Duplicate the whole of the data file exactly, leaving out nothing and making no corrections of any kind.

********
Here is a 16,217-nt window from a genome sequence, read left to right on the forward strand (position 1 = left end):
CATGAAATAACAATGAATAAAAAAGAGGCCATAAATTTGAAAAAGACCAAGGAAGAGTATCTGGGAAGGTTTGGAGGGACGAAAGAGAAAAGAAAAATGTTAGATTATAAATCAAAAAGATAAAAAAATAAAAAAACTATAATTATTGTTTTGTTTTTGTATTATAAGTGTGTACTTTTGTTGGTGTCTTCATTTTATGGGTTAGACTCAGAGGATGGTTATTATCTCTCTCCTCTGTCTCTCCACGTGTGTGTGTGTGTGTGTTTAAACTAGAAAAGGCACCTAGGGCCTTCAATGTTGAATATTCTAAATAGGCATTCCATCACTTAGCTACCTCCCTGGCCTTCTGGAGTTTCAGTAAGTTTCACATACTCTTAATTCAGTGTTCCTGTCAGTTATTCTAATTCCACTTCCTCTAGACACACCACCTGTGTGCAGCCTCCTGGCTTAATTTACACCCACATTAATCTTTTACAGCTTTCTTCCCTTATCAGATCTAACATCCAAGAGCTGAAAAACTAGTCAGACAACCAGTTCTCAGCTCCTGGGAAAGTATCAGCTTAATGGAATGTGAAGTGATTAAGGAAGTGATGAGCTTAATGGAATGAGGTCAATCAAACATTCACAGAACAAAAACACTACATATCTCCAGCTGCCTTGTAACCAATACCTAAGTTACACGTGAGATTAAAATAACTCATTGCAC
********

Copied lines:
Here is a 16,217-nt window from a genome sequence, read left to right on the forward strand (position 1 = left end):
CATGAAATAACAATGAATAAAAAAGAGGCCATAAATTTGAAAAAGACCAAGGAAGAGTATCTGGGAAGGTTTGGAGGGACGAAAGAGAAAAGAAAAATGTTAGATTATAAATCAAAAAGATAAAAAAATAAAAAAACTATAATTATTGTTTTGTTTTTGTATTATAAGTGTGTACTTTTGTTGGTGTCTTCATTTTATGGGTTAGACTCAGAGGATGGTTATTATCTCTCTCCTCTGTCTCTCCACGTGTGTGTGTGTGTGTGTTTAAACTAGAAAAGGCACCTAGGGCCTTCAATGTTGAATATTCTAAATAGGCATTCCATCACTTAGCTACCTCCCTGGCCTTCTGGAGTTTCAGTAAGTTTCACATACTCTTAATTCAGTGTTCCTGTCAGTTATTCTAATTCCACTTCCTCTAGACACACCACCTGTGTGCAGCCTCCTGGCTTAATTTACACCCACATTAATCTTTTACAGCTTTCTTCCCTTATCAGATCTAACATCCAAGAGCTGAAAAACTAGTCAGACAACCAGTTCTCAGCTCCTGGGAAAGTATCAGCTTAATGGAATGTGAAGTGATTAAGGAAGTGATGAGCTTAATGGAATGAGGTCAATCAAACATTCACAGAACAAAAACACTACATATCTCCAGCTGCCTTGTAACCAATACCTAAGTTACACGTGAGATTAAAATAACTCATTGCAC